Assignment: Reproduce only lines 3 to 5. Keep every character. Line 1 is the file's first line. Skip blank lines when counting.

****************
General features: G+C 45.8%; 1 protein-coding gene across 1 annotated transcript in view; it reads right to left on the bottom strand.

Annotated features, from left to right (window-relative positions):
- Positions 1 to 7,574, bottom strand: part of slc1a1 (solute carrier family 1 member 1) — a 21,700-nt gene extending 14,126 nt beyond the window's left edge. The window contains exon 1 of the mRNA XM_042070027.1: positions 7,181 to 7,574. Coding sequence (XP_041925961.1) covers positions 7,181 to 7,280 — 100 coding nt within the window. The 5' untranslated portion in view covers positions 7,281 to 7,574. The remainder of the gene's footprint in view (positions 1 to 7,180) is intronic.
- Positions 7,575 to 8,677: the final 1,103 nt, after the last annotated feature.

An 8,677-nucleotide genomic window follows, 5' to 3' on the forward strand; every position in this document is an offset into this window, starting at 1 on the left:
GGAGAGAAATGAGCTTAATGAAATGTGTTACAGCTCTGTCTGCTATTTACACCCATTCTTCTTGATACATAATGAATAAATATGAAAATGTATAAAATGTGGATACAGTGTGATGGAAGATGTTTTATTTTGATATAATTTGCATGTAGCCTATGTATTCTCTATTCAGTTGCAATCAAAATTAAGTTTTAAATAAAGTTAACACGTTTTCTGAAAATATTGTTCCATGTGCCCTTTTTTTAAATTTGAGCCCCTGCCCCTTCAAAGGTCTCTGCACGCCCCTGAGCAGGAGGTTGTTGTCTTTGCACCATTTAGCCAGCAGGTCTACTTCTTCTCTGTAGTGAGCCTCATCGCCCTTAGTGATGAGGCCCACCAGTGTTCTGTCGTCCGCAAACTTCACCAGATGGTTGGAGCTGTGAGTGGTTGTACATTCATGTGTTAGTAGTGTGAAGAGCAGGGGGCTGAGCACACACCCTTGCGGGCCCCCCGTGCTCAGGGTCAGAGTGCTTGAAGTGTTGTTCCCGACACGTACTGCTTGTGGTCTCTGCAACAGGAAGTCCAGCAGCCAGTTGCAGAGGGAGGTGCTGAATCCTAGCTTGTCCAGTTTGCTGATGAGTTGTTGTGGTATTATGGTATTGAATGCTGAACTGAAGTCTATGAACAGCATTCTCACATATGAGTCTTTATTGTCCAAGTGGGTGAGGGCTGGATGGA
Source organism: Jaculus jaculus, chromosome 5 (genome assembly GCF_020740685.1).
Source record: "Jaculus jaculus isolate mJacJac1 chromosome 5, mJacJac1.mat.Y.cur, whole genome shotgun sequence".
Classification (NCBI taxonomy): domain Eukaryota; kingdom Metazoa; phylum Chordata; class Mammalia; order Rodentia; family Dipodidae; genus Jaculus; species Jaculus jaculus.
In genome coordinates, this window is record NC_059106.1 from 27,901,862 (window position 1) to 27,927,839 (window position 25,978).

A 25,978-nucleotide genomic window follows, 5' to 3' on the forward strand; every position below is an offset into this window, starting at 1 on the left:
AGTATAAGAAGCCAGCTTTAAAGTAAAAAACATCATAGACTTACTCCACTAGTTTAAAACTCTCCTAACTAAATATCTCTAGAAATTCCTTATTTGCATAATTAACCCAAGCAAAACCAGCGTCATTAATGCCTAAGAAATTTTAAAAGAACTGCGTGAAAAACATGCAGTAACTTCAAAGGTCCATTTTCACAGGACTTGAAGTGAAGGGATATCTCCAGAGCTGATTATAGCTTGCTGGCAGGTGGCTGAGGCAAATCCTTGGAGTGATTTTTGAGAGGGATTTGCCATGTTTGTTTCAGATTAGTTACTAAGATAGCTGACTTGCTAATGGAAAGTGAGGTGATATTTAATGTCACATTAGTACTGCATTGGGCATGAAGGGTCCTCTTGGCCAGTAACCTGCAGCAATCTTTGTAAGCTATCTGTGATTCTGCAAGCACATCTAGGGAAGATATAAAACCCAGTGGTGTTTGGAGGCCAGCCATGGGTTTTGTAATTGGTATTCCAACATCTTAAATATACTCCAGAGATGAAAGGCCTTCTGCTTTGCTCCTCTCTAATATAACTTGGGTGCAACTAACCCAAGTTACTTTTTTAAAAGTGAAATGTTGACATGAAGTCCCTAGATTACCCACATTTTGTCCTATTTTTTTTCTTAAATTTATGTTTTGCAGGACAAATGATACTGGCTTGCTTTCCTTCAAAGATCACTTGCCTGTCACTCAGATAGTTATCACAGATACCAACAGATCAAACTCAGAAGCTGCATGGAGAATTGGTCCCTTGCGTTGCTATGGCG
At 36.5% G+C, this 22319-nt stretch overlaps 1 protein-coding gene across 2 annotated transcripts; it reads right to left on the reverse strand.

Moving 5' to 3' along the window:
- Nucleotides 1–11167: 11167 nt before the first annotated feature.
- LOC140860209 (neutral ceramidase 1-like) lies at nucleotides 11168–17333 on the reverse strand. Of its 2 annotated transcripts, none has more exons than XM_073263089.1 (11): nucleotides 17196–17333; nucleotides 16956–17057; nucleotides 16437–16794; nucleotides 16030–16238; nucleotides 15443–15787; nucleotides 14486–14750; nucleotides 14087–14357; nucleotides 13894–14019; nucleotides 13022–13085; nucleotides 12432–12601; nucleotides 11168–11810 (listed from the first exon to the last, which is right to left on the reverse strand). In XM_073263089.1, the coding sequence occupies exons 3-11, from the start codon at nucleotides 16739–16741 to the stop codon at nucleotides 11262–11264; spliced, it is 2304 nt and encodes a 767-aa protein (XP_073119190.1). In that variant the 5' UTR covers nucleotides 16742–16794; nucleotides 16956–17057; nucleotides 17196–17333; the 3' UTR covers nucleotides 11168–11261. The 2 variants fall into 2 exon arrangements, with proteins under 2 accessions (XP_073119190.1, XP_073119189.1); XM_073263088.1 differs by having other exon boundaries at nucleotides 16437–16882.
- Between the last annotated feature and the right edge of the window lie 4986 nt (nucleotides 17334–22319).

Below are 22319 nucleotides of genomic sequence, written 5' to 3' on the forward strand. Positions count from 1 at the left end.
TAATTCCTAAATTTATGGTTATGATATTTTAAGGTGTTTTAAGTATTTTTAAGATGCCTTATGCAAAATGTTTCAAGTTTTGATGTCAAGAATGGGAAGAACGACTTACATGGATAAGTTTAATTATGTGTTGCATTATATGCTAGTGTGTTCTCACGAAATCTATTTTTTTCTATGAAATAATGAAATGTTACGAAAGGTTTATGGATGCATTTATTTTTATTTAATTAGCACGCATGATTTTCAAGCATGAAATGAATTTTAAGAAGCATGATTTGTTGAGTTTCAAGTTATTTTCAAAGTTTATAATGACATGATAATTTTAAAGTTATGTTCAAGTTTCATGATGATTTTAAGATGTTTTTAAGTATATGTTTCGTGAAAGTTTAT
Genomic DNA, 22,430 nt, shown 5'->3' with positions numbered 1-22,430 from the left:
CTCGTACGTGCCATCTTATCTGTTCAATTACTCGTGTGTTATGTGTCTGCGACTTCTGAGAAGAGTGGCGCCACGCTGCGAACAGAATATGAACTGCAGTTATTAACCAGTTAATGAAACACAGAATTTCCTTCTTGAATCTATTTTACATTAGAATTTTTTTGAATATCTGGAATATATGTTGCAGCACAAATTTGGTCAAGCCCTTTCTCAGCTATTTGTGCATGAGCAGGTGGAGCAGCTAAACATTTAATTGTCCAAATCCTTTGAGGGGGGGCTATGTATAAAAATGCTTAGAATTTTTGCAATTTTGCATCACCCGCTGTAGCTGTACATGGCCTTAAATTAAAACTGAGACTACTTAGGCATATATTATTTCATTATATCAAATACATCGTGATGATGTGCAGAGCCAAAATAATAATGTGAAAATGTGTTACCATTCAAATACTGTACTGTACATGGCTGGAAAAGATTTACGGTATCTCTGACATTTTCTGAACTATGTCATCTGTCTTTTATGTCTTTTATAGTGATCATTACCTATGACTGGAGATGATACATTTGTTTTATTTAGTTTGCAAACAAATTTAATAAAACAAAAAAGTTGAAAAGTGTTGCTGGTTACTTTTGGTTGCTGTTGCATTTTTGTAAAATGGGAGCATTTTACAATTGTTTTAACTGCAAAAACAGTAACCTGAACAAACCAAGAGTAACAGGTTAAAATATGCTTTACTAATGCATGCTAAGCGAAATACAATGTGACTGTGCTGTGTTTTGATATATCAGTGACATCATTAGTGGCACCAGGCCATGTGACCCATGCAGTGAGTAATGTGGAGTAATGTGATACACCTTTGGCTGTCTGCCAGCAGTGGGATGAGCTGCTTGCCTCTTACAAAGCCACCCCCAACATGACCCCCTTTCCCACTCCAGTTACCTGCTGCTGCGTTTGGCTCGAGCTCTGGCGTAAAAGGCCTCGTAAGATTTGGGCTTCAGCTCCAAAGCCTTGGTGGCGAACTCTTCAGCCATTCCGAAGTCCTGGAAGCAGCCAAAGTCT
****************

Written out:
- Positions 1 to 7,574, bottom strand: part of slc1a1 (solute carrier family 1 member 1) — a 21,700-nt gene extending 14,126 nt beyond the window's left edge. The window contains exon 1 of the mRNA XM_042070027.1: positions 7,181 to 7,574. Coding sequence (XP_041925961.1) covers positions 7,181 to 7,280 — 100 coding nt within the window. The 5' untranslated portion in view covers positions 7,281 to 7,574. The remainder of the gene's footprint in view (positions 1 to 7,180) is intronic.
- Positions 7,575 to 8,677: the final 1,103 nt, after the last annotated feature.

An 8,677-nucleotide genomic window follows, 5' to 3' on the forward strand; every position in this document is an offset into this window, starting at 1 on the left: